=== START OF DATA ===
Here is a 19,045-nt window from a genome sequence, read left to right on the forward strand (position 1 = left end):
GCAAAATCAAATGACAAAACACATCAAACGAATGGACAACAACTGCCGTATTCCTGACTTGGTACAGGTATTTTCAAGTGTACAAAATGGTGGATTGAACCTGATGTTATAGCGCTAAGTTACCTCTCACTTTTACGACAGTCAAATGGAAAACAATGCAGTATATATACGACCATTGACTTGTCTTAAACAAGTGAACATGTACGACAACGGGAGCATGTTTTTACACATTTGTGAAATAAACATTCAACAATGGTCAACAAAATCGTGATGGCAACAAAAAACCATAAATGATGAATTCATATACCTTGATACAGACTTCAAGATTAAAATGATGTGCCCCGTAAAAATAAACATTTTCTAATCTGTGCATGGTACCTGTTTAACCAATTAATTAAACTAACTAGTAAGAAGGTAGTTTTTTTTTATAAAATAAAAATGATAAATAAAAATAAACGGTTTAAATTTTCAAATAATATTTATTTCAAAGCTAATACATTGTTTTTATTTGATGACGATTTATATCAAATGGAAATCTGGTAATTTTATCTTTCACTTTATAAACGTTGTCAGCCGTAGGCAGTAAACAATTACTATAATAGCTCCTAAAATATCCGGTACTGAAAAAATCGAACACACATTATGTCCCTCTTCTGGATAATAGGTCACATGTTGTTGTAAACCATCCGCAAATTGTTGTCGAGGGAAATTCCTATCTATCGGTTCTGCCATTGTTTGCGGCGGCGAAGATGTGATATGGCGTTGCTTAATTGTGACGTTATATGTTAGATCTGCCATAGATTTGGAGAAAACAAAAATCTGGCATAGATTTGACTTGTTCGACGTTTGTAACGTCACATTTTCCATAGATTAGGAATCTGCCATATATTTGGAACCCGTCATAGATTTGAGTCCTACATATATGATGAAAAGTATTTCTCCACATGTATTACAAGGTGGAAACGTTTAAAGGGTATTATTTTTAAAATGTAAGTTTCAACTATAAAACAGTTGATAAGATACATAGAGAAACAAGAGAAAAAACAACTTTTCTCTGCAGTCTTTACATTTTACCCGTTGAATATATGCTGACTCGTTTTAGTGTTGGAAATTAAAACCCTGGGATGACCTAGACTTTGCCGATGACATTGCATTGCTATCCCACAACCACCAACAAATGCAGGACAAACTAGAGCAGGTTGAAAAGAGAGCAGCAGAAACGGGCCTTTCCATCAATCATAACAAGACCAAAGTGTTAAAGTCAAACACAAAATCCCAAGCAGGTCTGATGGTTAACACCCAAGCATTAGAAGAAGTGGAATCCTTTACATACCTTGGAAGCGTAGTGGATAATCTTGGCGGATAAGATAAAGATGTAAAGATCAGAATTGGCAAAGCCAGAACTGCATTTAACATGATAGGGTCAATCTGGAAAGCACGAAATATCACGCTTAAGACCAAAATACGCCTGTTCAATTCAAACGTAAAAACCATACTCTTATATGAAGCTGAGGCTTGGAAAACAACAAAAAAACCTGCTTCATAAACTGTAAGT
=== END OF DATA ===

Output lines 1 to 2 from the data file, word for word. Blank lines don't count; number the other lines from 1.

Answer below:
Here is a 19,045-nt window from a genome sequence, read left to right on the forward strand (position 1 = left end):
GCAAAATCAAATGACAAAACACATCAAACGAATGGACAACAACTGCCGTATTCCTGACTTGGTACAGGTATTTTCAAGTGTACAAAATGGTGGATTGAACCTGATGTTATAGCGCTAAGTTACCTCTCACTTTTACGACAGTCAAATGGAAAACAATGCAGTATATATACGACCATTGACTTGTCTTAAACAAGTGAACATGTACGACAACGGGAGCATGTTTTTACACATTTGTGAAATAAACATTCAACAATGGTCAACAAAATCGTGATGGCAACAAAAAACCATAAATGATGAATTCATATACCTTGATACAGACTTCAAGATTAAAATGATGTGCCCCGTAAAAATAAACATTTTCTAATCTGTGCATGGTACCTGTTTAACCAATTAATTAAACTAACTAGTAAGAAGGTAGTTTTTTTTTATAAAATAAAAATGATAAATAAAAATAAACGGTTTAAATTTTCAAATAATATTTATTTCAAAGCTAATACATTGTTTTTATTTGATGACGATTTATATCAAATGGAAATCTGGTAATTTTATCTTTCACTTTATAAACGTTGTCAGCCGTAGGCAGTAAACAATTACTATAATAGCTCCTAAAATATCCGGTACTGAAAAAATCGAACACACATTATGTCCCTCTTCTGGATAATAGGTCACATGTTGTTGTAAACCATCCGCAAATTGTTGTCGAGGGAAATTCCTATCTATCGGTTCTGCCATTGTTTGCGGCGGCGAAGATGTGATATGGCGTTGCTTAATTGTGACGTTATATGTTAGATCTGCCATAGATTTGGAGAAAACAAAAATCTGGCATAGATTTGACTTGTTCGACGTTTGTAACGTCACATTTTCCATAGATTAGGAATCTGCCATATATTTGGAACCCGTCATAGATTTGAGTCCTACATATATGATGAAAAGTATTTCTCCACATGTATTACAAGGTGGAAACGTTTAAAGGGTATTATTTTTAAAATGTAAGTTTCAACTATAAAACAGTTGATAAGATACATAGAGAAACAAGAGAAAAAACAACTTTTCTCTGCAGTCTTTACATTTTACCCGTTGAATATATGCTGACTCGTTTTAGTGTTGGAAATTAAAACCCTGGGATGACCTAGACTTTGCCGATGACATTGCATTGCTATCCCACAACCACCAACAAATGCAGGACAAACTAGAGCAGGTTGAAAAGAGAGCAGCAGAAACGGGCCTTTCCATCAATCATAACAAGACCAAAGTGTTAAAGTCAAACACAAAATCCCAAGCAGGTCTGATGGTTAACACCCAAGCATTAGAAGAAGTGGAATCCTTTACATACCTTGGAAGCGTAGTGGATAATCTTGGCGGATAAGATAAAGATGTAAAGATCAGAATTGGCAAAGCCAGAACTGCATTTAACATGATAGGGTCAATCTGGAAAGCACGAAATATCACGCTTAAGACCAAAATACGCCTGTTCAATTCAAACGTAAAAACCATACTCTTATATGAAGCTGAGGCTTGGAAAACAACAAAAAAACCTGCTTCATAAACTGTAAGT